Oxford County Waste Management


Oxford Country Waste Management


The strikingly simple 4,000 sq ft centre belies Wilson's dedication to all manner of design, implementation and finish details, all pegged to the core challenge of meeting the performance strictures of the New Building Institute's (NBI) Zero Net Energy criteria in a twelve-month test.

Why? Because the Oxford County municipality set itself the target of zero-waste community by 2025 and 100% renewable energy community by 2050.

This building embodies a small jurisdiction’s commitment to an incremental, local response a planetary crisis; its design’s renewable imperative finds expression in the airtight building envelope and the unique roof surface's water collection capacity.

Wilson's mastery of wood construction and reuse is evident everywhere: the building's woodframe construction, the handmade local Mennonite passive solar clerestory windows, purpose-built for the centre's unique geometry. The found timber feature wall glows on the polished concrete floor. Close inspection of the floor reveals fragments of Wilson's childhood fossil collection, trilobites and all, flecks of prehistoric light and dark in the smooth grey, burnished by the natural light from the clerestories above.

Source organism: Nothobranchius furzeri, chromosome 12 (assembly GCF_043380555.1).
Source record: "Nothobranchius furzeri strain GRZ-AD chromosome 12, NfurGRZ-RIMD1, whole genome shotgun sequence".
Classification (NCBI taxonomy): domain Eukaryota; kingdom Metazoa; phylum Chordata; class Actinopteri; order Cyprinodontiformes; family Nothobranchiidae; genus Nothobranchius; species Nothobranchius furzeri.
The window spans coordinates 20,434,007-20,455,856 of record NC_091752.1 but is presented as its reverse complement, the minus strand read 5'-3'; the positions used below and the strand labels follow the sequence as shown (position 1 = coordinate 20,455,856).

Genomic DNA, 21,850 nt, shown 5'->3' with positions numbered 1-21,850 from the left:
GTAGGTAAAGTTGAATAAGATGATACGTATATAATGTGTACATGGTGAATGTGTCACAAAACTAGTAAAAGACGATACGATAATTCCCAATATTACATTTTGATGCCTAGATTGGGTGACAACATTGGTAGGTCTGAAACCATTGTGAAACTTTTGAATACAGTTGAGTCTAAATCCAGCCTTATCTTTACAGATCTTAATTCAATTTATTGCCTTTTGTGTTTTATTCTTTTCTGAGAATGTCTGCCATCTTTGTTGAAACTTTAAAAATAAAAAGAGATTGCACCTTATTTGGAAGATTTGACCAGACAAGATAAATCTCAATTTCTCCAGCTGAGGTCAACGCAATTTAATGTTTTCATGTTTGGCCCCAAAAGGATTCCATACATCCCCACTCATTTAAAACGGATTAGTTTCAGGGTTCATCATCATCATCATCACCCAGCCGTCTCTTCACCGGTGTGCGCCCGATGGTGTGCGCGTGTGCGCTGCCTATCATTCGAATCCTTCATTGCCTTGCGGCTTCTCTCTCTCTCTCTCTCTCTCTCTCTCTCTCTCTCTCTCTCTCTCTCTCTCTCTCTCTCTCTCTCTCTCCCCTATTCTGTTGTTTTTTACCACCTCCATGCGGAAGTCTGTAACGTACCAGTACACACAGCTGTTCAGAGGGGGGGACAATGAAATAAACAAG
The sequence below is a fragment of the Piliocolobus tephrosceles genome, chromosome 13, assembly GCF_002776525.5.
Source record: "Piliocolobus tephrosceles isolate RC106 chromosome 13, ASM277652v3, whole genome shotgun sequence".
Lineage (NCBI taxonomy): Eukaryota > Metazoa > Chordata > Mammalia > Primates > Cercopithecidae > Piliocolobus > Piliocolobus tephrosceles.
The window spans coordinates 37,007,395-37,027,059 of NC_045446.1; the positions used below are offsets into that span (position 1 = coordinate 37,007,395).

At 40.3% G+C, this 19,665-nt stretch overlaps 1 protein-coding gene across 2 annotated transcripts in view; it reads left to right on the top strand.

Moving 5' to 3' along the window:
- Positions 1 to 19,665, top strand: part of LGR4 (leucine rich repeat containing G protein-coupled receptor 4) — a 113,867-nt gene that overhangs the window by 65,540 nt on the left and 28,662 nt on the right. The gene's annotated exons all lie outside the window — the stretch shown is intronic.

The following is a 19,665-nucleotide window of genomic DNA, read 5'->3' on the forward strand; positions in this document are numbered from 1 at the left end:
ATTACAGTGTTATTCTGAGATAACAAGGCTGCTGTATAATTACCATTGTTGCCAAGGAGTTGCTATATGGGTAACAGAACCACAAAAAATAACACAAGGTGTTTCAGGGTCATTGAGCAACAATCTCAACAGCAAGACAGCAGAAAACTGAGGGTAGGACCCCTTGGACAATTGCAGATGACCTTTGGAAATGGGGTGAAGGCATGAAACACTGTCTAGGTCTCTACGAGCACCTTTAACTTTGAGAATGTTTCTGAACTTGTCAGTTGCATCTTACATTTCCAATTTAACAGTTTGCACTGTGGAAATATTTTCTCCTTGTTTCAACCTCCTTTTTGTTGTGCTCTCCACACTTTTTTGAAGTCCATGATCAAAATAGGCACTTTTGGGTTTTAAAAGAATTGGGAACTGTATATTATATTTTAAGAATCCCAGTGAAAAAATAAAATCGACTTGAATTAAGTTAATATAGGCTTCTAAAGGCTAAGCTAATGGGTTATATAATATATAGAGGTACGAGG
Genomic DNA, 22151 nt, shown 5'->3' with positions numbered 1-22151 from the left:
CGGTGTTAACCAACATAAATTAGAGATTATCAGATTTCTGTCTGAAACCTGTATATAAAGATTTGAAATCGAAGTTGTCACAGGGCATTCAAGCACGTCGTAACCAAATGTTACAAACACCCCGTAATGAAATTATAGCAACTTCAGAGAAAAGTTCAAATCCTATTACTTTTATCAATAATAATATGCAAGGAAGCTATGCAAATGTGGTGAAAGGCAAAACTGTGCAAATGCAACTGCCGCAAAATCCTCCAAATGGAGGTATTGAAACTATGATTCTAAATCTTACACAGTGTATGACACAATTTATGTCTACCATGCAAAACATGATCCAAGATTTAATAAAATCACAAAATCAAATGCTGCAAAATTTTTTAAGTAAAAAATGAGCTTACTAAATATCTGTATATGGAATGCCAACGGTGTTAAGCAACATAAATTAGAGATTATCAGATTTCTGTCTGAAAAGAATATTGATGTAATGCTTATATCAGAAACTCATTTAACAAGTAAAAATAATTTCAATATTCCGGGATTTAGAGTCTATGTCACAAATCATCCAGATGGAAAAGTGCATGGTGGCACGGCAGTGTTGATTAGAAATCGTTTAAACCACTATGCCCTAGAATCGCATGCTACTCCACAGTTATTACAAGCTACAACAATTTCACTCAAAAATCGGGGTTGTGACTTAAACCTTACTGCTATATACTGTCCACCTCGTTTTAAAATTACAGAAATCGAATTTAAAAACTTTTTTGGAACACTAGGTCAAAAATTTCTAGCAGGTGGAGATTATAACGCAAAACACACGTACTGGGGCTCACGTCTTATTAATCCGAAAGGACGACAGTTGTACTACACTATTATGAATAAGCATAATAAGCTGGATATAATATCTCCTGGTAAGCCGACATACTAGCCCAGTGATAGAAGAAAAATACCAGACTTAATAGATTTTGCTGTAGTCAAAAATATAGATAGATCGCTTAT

A building this subtly adventurous in both conception and execution could not have been born without serious specialist expertise; Wilson's key collaborators included rammed earth specialist James Blackman and Greg Leskien of Zon Engineering.


Canadian ARCHITECT Magazine

Feb 2019 issue pg. 9

The project aims to provide a comfortable building that consumes very low amounts of energy by implementing Passive House strategies and technologies. All energy used is provided by onsite renewable energy systems. The building will be measured against the New Building Institute’s (NBI) Zero Net Energy criteria (71.5 kWh/m2 ) with a goal of demonstrating that the building achieves Net-Zero performance over a 12 month period.


Building Magazine

April/May 2019 issue pg 41-43

Found timber has been reclaimed as a feature wall, while polished concrete floors contribute natural aesthetics of the space. “My childhood fossil collection is included in that floor” says Wilson of the tactile and colourful bits of debris(…) If successful in its pursuit of efficiency, the centre will be among Canada’s first buildings to be verified as Zero Net Energy by the NBI.